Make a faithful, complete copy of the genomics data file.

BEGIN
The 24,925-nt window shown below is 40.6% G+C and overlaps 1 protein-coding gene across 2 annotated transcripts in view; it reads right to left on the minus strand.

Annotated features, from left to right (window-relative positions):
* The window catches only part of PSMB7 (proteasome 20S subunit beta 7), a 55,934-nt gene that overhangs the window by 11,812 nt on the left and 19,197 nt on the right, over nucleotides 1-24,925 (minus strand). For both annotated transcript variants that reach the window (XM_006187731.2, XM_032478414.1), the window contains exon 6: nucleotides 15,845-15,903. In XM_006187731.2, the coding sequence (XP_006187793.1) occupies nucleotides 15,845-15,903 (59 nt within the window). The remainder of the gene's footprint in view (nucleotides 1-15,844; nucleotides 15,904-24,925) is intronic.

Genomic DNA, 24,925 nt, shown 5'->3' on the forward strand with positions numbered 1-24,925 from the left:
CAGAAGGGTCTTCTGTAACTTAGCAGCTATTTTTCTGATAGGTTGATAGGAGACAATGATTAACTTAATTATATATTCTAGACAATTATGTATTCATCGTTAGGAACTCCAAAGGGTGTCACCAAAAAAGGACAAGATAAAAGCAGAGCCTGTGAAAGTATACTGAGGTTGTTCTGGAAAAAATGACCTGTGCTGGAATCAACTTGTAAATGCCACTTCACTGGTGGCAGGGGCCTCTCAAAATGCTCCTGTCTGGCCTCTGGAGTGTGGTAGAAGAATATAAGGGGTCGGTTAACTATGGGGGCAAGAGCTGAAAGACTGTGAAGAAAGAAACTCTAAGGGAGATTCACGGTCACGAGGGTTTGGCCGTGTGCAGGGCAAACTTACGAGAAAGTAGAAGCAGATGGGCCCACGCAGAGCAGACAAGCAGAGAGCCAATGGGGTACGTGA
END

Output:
The 24,925-nt window shown below is 40.6% G+C and overlaps 1 protein-coding gene across 2 annotated transcripts in view; it reads right to left on the minus strand.

Annotated features, from left to right (window-relative positions):
* The window catches only part of PSMB7 (proteasome 20S subunit beta 7), a 55,934-nt gene that overhangs the window by 11,812 nt on the left and 19,197 nt on the right, over nucleotides 1-24,925 (minus strand). For both annotated transcript variants that reach the window (XM_006187731.2, XM_032478414.1), the window contains exon 6: nucleotides 15,845-15,903. In XM_006187731.2, the coding sequence (XP_006187793.1) occupies nucleotides 15,845-15,903 (59 nt within the window). The remainder of the gene's footprint in view (nucleotides 1-15,844; nucleotides 15,904-24,925) is intronic.

Genomic DNA, 24,925 nt, shown 5'->3' on the forward strand with positions numbered 1-24,925 from the left:
CAGAAGGGTCTTCTGTAACTTAGCAGCTATTTTTCTGATAGGTTGATAGGAGACAATGATTAACTTAATTATATATTCTAGACAATTATGTATTCATCGTTAGGAACTCCAAAGGGTGTCACCAAAAAAGGACAAGATAAAAGCAGAGCCTGTGAAAGTATACTGAGGTTGTTCTGGAAAAAATGACCTGTGCTGGAATCAACTTGTAAATGCCACTTCACTGGTGGCAGGGGCCTCTCAAAATGCTCCTGTCTGGCCTCTGGAGTGTGGTAGAAGAATATAAGGGGTCGGTTAACTATGGGGGCAAGAGCTGAAAGACTGTGAAGAAAGAAACTCTAAGGGAGATTCACGGTCACGAGGGTTTGGCCGTGTGCAGGGCAAACTTACGAGAAAGTAGAAGCAGATGGGCCCACGCAGAGCAGACAAGCAGAGAGCCAATGGGGTACGTGA